Going strong for more than 40 years, family-run Sorrento’s is an Anchorage landmark, dishing up solid and dependable Italian fare. The expansive menu doesn’t veer too far outside of the red-sauce comfort zone — popular dishes include fried calamari, fresh cannelloni with meat sauce, homemade meatballs, chicken cacciatore, steaks, and surprisingly solid pizzas — but you’d be hard-pressed to find a clunker in the bunch. Legions of fans have been regular customers at Sorrento’s for decades, and with good reason: It’s consistently delicious, and nothing on the menu will leave you disappointed.
Owned and operated by the Hurtados family since 1997, the homey El Dorado has become an Anchorage institution, and not just because a great Mexican restaurant is a bit of an anomaly in these parts. You’ll find all the standards here, as well as some more surprising finds, all made with care: shrimp tostadas, carnitas, enchiladas suizas or mole, carne asada, fajitas, burritos filled with pork chile verde, and even menudo and lengua in tomato-olive-chile sauce.
Located in Anchorage’s luxurious Hotel Captain Cook, Crow’s Nest offers 360-degree views and a very expensive menu from chef Reuben Gerber. The least expensive entrée (a vegetarian plate) costs $30, and prices soar to $48 for rabbit, $58 for king crab legs, and $68 for a bone-in bison rib-eye. The tableside bananas Foster, a dessert favorite, will set you back $14 per order.
Yelp/ Dean I
It’s all about the fresh seafood in Alaska, and you’ll find one of the state’s best seafood preparations in the small city of Kenai, at the popular Louie’s restaurant at the Uptown Motel. This heaping platter of fresh wide linguine is infused with a flavorful garlic herb butter sauce along with plenty of fresh halibut, salmon, shrimp, and scallops.
Moose's Tooth Pub and Pizzeria
Ask anyone where to go for pizza in Anchorage and you’ll likely be directed to the renowned Midtown Anchorage nightlife spot Moose’s Tooth Pub and Pizzeria — the pizza place that has been locals’ go-to since the late 1990s when fellow rock climbers Rod Hancock and Matt Jones, despite having virtually no restaurant experience, launched a 30-table restaurant serving draft beer and stone-baked pizzas. Now, Moose’s Tooth is regularly noted by publications looking to cast a wide net as among the best pizzerias in the country. These days, the menu features almost 40 pizzas with names just as creative as their topping combinations, but the Avalanche is their most well-known, featuring barbecue sauce, mozzarella, provolone, Cheddar, red onions, blackened chicken, and bacon — a pizza that will need a similarly signature beverage, say the house-brewed and assertively hopped Fairweather IPA.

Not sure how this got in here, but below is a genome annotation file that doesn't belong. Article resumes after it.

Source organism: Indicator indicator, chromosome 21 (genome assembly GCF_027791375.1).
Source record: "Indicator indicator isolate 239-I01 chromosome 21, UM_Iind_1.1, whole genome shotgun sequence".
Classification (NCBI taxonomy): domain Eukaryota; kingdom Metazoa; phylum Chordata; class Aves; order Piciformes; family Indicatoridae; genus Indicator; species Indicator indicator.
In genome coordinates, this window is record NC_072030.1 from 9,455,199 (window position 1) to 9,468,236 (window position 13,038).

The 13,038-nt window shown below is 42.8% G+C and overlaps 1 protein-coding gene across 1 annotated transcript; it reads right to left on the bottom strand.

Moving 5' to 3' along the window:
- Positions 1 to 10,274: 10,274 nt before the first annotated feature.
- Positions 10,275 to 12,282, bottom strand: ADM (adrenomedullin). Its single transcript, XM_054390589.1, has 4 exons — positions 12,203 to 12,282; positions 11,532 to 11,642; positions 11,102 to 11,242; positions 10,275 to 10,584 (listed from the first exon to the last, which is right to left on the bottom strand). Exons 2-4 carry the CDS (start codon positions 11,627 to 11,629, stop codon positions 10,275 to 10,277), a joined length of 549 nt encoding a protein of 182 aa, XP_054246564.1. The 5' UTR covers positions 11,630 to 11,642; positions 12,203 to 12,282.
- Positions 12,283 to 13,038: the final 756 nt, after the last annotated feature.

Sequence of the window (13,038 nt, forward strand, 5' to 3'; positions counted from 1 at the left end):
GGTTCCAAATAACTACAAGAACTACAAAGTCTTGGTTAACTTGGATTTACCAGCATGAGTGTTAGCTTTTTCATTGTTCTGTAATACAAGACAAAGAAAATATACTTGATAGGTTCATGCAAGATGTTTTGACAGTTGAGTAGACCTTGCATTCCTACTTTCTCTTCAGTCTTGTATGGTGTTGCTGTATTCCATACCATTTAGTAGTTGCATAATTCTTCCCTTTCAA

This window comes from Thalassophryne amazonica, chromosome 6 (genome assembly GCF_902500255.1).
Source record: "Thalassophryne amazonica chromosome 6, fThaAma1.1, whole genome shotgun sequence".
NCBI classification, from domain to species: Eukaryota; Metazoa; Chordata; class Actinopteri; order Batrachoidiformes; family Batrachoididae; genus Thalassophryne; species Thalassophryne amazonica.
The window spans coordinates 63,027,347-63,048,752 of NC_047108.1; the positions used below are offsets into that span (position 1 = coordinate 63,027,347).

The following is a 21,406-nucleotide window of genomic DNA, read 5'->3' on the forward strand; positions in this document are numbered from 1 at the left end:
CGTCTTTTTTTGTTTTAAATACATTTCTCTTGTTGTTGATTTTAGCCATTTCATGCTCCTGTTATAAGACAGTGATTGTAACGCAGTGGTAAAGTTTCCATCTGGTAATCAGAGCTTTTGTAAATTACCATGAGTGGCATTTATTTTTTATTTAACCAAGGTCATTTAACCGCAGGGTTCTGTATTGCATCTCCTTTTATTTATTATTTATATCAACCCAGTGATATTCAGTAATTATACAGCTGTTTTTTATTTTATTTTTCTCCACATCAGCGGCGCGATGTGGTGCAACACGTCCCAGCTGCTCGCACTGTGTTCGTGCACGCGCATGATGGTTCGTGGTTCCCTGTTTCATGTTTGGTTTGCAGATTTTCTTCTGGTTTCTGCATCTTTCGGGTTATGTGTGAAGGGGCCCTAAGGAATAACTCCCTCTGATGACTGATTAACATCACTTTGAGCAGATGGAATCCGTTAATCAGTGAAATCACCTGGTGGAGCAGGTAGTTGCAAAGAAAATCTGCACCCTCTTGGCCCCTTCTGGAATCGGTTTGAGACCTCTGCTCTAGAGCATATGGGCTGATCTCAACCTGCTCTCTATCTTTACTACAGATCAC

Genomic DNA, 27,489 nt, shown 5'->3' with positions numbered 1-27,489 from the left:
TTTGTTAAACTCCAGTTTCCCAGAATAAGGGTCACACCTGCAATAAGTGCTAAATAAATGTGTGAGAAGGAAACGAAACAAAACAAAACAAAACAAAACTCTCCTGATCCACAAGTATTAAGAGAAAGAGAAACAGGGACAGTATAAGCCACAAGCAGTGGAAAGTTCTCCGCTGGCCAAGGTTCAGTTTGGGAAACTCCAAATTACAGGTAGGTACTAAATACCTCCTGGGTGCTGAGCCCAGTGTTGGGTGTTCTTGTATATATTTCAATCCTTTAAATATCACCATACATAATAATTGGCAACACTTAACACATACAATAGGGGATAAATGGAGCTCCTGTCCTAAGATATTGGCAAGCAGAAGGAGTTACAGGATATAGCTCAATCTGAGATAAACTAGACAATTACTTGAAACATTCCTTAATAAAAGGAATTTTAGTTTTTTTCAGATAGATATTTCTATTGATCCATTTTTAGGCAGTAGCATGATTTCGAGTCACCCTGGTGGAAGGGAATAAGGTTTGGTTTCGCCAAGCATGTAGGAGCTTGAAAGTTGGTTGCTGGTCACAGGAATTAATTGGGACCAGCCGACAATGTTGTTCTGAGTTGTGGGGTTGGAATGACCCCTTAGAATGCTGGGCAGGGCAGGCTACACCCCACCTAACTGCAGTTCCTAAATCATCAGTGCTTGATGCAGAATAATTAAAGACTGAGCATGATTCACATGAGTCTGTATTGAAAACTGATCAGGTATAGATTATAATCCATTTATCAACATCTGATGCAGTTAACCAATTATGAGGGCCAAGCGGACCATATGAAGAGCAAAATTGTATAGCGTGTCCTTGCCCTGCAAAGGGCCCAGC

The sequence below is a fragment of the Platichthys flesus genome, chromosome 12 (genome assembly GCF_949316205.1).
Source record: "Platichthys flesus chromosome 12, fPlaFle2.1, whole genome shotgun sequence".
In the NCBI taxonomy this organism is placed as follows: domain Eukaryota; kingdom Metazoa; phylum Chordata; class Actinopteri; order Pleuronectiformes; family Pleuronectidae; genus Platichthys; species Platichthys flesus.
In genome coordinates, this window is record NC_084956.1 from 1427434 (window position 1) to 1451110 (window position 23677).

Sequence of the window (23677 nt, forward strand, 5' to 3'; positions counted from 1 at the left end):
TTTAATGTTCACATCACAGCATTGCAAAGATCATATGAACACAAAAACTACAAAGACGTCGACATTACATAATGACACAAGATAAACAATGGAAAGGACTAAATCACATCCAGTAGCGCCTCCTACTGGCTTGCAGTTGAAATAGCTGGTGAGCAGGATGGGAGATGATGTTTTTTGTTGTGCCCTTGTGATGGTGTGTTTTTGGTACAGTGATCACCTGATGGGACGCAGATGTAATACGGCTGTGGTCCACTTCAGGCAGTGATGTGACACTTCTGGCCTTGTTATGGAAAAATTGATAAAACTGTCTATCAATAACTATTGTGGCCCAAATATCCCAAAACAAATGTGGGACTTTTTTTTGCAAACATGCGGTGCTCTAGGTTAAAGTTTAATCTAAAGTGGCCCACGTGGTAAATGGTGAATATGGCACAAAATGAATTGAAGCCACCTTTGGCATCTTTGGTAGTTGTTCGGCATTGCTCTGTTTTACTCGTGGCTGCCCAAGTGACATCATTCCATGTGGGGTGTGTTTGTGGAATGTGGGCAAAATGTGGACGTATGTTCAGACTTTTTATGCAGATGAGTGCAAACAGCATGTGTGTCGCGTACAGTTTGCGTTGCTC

This sandwich shop is a big hit with the locals, partially because it’s open until 2 a.m., partially because it serves the best sandwiches in the state. The sandwich named Wilbur’s Fate — Black Forest ham, bacon, jalapeño jack cheese, and Dijon mustard pressed and melted on multi-grain bread — is porcine perfection.
Hangar on the Wharf
While it is technically not a shack, due to its location in an old former seaplane hangar resting atop pilings right over the water, it would be criminal for us to not include Hangar on the Wharf, whose specialty is a dish very far from home: Cajun-style jambalaya. Their salmon dishes ain’t too bad either, nor is the view of the Gastineau Channel with Mounts Jumbo and Roberts just nearby.
Yelp/ Amy C.
Simon & Seafort’s Saloon & Grill
An Anchorage favorite since 1978, this landmark isn’t just the best steakhouse in Alaska, it’s also one of the most picturesque in America, offering stunning views of the Alaska Range and Mount Susitna. As for the steaks, they’re USDA Prime, and though you may have some trouble choosing between a grilled smoked sirloin, a char-grilled filet mignon, and their signature rock salt roasted prime rib (available in three sizes), you’ll definitely go home happy.
CC W. / Yelp
Great tacos in Alaska? You better believe it. At Paco’s Tacos, fresh, homemade pork and chicken tamales are certainly standouts, and regulars claim that the tacos and enchiladas are just as good as in Texas and Arizona. Try the carne asada, and help yourself to as many toppings as you’d like at the toppings bar. For more states, check out our ultimate guide to the best food and drink in every state for 2018.